I recognize that gap and try to bridge it sometimes, because I don't think it's unbridgeable. But I'll admit it causes frustration sometimes, for which I apologize. I appreciate your trying to push through anyway!Dan, Don't apologize, explain (as if you're talking to a wider audience). And don't thank me, fight back (so that I can learn. too). There's no one right way to do any of this stuff, but there do seem to be lots of ways of making a mess of it, most of which are the result of accepting some else's opinion and then trying to implement it without understanding the total context from which it came. That the source of a lot of my fights with most investor who simply mouth "current wisdoms" but who haven't attempted to replicate the crucial experiments for themselves. It takes about ten minutes with Excel and downloaded data to shown that the pivotal assumptions of Modern Portfolio Theory are nonsense. But it takes weeks of work to create an alternative that makes sense in terms of how markets might actually work, and that alternative is fragmentary at best. So, of course, most investors stick with the simpler, but incorrect, version of market reality, because MPT works very well under "normal circumstances". It only when markets are under stress that it fails, which is exactly when a good theory is most needed. Look, the basic problem all of us are dealing with is how to make a couple of bucks from our investing and how to hang onto those bucks. I run an all-bond portfolio, because it's what I stumbled into and discovered I could do. But nobody whom I respect --Graham, Whitman, Mamis, O'Neil-- would ever advise doing such a thing. The only guy who would see in what I'm doing his own methods is Van Tharp whose insights about stock and futures trading I adapted to bond investing. I'm simply running a version of his "marble game" within a fixed-income context. That means that though I do look at balance sheets and such, I'm not doing cash flow projections and such. I'm just gaming puts, trying to make a buck, all the while trying to keep myself out of more trouble than I can manage. So I'm coming at this stuff from a very different viewpoint than most investors. That means that though we might use some of the same words, we really are speaking different, almost incomprehensible dialects. Yes, it’s probably to both of our advantages to understand how the other thinks. Frustrating at times, but also worthwhile in and of its own sake. Just as there is more to fishing than fish, there is more to investing than just profits and losses. It’s a wonderful laboratory in which to explore ideas. But, sometimes, communicating those ideas gets tough because of dissimilar assumptions and experiences. A suggestion: Stick with what you know and has proven its worth to you. Don’t try to incorporate pieces of what I do. You’ll end up the worse for it, the proverbial man with two watches and no means to tell what time it really is. Pick a method, any method, and make it work for you. What anyone else does might be interesting, but it’s also irrelevant. Charlie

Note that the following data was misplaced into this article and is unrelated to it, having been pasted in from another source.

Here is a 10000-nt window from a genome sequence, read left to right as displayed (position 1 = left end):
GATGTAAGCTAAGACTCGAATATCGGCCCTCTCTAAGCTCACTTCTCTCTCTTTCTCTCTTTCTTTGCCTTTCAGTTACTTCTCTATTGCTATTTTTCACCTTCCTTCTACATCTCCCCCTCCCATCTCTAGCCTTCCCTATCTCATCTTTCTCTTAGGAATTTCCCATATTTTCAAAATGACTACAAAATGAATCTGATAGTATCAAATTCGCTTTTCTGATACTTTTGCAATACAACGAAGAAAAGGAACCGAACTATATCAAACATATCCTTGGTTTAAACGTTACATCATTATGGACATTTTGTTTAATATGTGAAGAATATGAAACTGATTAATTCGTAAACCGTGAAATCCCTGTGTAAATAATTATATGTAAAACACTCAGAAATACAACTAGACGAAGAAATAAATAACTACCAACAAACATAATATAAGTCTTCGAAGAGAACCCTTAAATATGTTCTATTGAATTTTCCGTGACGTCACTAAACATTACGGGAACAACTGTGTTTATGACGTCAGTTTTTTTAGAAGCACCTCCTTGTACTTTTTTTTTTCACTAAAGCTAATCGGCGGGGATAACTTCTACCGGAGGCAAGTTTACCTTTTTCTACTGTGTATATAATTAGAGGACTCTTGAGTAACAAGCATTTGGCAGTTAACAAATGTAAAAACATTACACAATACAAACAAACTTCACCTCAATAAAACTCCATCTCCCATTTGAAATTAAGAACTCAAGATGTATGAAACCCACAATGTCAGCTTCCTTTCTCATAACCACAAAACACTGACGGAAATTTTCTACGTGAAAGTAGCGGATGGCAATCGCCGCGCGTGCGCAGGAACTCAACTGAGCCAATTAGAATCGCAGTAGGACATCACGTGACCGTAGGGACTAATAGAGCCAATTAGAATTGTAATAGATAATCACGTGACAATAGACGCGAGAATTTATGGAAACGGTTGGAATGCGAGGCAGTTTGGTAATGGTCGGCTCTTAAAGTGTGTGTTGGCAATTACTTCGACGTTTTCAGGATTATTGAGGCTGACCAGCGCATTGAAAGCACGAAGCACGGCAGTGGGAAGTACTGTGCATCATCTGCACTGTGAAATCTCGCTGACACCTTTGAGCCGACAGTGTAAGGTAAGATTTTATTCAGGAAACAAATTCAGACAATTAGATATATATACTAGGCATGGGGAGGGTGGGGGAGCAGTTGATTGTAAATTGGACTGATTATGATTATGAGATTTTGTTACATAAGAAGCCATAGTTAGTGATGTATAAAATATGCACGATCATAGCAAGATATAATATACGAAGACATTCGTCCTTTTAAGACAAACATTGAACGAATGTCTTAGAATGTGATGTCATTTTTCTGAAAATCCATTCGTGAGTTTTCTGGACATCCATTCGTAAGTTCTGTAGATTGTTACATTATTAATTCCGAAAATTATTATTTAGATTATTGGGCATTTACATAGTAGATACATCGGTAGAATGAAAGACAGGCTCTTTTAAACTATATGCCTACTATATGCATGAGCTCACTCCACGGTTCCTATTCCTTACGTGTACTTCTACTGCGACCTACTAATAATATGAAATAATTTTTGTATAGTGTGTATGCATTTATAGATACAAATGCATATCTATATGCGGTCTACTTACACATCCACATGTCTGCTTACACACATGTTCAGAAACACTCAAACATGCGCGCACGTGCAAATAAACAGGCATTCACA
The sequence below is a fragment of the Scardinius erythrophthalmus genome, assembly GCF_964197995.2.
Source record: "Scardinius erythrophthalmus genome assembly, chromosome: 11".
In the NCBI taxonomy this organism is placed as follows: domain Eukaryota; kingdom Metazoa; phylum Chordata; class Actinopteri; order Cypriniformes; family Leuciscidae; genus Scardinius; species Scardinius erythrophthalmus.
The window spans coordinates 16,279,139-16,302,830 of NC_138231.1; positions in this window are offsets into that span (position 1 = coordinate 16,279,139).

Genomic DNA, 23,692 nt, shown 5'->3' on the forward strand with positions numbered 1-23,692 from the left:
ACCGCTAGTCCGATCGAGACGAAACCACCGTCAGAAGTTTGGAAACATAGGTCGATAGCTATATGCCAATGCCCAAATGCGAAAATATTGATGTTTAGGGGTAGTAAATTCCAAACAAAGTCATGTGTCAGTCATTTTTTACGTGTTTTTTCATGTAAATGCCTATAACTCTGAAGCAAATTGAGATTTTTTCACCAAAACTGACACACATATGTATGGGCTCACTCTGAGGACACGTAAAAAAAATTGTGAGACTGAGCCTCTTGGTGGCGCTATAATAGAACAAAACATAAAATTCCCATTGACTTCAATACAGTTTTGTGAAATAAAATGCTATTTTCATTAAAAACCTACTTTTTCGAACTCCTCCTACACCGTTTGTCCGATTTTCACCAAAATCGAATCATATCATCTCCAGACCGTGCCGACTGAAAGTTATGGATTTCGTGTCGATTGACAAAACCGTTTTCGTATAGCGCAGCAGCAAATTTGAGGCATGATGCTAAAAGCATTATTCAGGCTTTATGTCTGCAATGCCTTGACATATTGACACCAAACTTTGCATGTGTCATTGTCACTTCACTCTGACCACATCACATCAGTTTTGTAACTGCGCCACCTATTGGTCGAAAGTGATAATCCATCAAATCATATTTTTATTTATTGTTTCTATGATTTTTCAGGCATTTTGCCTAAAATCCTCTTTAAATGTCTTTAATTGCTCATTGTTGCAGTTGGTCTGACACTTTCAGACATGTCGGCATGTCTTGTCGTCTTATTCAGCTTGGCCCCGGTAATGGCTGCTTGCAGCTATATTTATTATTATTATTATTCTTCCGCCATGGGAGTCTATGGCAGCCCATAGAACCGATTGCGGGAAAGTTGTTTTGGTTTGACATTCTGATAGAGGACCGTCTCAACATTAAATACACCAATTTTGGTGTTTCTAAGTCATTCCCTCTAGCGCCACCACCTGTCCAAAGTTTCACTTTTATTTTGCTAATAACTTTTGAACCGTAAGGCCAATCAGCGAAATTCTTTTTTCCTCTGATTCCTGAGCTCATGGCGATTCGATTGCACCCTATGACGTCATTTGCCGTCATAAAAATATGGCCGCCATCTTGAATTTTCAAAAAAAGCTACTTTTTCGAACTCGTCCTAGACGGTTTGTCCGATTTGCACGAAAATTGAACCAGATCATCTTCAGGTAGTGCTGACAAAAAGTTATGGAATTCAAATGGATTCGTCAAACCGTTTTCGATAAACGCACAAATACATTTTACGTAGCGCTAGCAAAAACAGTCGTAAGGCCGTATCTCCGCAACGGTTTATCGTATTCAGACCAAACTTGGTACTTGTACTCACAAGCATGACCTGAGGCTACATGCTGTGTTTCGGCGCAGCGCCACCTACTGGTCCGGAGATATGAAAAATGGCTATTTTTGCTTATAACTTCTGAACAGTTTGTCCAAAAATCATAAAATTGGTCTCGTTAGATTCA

Sorry for not responding to this earlier. A suggestion: Stick with what you know and has proven its worth to you. Don’t try to incorporate pieces of what I do. You’ll end up the worse for it, the proverbial man with two watches and no means to tell what time it really is. Pick a method, any method, and make it work for you. Don't worry - I've been doing that all along. What works for me is to listen to as many different people's philosophies as I can, reject what doesn't work, and synthesize what does into my own new strategy. The way I see it, I'm the proverbial man who can read a clock, a watch, a sundial, or the stars, and always know exactly what time it really is -- or at least know just how inaccurate my read is, and strive to keep improving it.cheers,dan
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